Co-parenting during COVID-19 – what if we cannot agree on our child returning to school or nursery?
As family solicitors, we invest time in carefully explaining to our clients the importance of clear, full and frank disclosure. But what we typically have in mind are those people who think they can hide from the Court’s (or, more precisely, their spouse’s) prying eyes in divorce proceedings that secret bank balance saved for a rainy day, an offshore fund they think will be impossible to track, or the beneficial ownership of a company hidden behind a corporate structure.
Full and frank disclosure is not just essential when it comes to financial proceedings on divorce. It is important in the preparation of a pre-nuptial agreement too. It is in both parties’ interests to disclose their position properly – for the financially stronger party to try and maximise what is their ‘separate property’ and therefore protected by the agreement, and for the financially weaker party to demonstrate their vulnerability and, potentially, the unfairness of the agreement, should they wish to try and challenge the application of the pre-nup in the future.
It was therefore surprising to see the recent case of WW v HW  EWHC 1844 (Fam) in which the financially weaker party substantially exaggerated their financial resources before the marriage. The facts of the case were as follows:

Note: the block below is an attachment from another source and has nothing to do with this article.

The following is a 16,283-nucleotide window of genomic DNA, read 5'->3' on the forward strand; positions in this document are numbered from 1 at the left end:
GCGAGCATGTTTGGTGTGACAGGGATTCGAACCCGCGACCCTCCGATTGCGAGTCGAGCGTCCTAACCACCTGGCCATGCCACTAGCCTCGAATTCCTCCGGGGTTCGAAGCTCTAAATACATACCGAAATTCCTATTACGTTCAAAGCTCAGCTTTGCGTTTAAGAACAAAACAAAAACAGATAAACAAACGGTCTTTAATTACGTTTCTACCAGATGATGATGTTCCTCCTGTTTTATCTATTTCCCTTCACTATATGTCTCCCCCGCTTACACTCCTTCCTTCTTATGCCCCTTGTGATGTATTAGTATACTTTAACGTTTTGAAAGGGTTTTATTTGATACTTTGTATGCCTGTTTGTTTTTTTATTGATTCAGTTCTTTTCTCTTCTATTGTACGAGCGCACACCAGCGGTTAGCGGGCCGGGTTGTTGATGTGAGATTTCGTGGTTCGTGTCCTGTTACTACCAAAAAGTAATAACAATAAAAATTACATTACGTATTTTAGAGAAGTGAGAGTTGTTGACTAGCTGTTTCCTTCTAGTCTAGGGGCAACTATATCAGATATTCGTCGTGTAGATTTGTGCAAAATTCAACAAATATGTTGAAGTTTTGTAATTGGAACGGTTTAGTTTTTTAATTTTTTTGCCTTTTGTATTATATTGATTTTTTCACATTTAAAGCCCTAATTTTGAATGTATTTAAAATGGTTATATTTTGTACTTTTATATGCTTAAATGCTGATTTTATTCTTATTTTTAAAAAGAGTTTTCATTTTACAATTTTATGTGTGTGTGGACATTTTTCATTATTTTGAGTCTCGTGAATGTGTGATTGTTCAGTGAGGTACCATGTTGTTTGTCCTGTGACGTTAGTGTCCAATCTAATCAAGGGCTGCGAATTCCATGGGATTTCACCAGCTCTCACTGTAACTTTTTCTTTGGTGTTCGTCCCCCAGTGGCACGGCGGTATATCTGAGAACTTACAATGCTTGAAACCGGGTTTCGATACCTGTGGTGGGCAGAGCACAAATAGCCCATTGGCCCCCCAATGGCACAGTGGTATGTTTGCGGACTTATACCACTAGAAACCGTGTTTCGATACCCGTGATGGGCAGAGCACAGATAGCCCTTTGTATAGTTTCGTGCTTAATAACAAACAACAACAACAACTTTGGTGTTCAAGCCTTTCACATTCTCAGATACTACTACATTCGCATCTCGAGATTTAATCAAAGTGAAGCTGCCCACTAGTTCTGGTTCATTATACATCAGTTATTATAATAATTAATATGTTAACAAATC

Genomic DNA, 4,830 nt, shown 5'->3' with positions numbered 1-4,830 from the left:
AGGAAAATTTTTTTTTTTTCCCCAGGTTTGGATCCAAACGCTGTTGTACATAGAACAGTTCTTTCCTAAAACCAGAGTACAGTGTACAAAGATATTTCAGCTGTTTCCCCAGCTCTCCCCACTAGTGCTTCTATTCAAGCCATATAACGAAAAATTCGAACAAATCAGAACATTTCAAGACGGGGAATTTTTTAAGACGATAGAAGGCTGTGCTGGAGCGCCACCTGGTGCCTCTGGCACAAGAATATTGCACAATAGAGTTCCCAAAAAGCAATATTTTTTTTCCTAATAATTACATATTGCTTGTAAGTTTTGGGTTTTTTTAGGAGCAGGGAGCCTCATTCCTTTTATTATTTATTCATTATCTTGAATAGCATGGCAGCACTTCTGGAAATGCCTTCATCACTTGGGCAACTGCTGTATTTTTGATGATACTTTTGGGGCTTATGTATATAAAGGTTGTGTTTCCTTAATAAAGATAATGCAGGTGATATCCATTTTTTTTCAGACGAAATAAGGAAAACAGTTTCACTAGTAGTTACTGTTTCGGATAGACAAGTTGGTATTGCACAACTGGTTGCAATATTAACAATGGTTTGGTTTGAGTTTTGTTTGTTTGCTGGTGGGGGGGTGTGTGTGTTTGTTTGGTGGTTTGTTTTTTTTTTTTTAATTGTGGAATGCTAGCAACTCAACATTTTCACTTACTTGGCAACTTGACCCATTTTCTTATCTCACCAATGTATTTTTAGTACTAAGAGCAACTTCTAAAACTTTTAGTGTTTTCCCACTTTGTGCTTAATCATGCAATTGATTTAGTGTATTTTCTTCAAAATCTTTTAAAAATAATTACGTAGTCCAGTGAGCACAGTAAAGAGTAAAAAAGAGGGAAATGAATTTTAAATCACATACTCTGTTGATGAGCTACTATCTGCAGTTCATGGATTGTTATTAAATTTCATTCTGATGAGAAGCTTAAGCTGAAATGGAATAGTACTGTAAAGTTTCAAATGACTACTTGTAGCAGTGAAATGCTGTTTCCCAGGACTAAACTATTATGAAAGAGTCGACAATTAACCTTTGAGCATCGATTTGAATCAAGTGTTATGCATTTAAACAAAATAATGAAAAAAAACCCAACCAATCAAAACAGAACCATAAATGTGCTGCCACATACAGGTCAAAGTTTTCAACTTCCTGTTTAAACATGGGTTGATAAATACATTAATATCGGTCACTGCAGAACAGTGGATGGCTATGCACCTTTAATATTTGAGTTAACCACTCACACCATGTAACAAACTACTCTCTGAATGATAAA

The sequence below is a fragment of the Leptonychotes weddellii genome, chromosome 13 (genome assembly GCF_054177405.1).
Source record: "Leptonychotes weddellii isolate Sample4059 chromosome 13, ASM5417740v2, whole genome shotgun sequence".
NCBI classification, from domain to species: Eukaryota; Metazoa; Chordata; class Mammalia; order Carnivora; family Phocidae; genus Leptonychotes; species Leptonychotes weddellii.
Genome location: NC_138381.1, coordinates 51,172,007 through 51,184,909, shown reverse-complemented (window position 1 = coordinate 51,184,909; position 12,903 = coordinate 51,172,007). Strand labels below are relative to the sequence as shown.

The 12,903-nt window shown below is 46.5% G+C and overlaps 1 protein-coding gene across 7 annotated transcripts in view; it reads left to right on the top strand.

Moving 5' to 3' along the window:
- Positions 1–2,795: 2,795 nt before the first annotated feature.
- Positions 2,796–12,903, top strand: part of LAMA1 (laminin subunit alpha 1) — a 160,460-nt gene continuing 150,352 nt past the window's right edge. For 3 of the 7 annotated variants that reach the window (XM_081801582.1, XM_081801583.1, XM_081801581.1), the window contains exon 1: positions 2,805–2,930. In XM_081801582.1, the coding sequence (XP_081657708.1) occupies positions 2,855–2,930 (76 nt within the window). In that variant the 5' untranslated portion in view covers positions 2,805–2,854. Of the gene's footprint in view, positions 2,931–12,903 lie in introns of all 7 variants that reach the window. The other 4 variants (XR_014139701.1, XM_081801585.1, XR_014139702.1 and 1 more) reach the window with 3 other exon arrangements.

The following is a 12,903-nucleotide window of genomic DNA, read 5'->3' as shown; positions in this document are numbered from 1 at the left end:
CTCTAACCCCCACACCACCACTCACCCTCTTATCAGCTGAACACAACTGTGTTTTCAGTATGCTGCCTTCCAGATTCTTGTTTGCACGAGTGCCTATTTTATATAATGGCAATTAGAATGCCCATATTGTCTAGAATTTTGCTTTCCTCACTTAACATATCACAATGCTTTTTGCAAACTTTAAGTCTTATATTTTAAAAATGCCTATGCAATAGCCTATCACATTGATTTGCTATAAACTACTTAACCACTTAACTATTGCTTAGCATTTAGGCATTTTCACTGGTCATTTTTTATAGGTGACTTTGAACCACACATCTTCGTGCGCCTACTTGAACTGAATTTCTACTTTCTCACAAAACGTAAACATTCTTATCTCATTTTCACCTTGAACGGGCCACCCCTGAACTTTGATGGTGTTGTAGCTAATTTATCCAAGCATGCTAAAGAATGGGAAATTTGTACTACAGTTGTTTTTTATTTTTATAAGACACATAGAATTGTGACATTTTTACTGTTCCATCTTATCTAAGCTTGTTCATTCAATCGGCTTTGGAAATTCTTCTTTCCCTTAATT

The judge had no difficulty in finding that it would be fair to hold the husband to the parties’ agreement (albeit he had to make sure his needs were met). Those needs were, however, not interpreted generously. One of the judge’s reasons for this was that the pre-nuptial agreement had not provided for needs, presumably at least in part because the husband’s disclosure had shown him to be self-sufficient and able to “stand on his own financial feet”. The judge concluded that the husband had to accept responsibility for the disclosure he chose to give, true or otherwise.
The Court has long penalised non-disclosers and tellers of half-truths by drawing adverse inferences against them and, for example, making findings that their assets are greater than stated. It is interesting that, while coming from a very different angle, the family Court has once again emphasised the importance of upfront, honest disclosure and has penalised the party who failed to do this. This is perhaps not surprising given that the overarching goal of achieving ‘fairness’ can only properly be attained when the Court knows what it’s dealing with.
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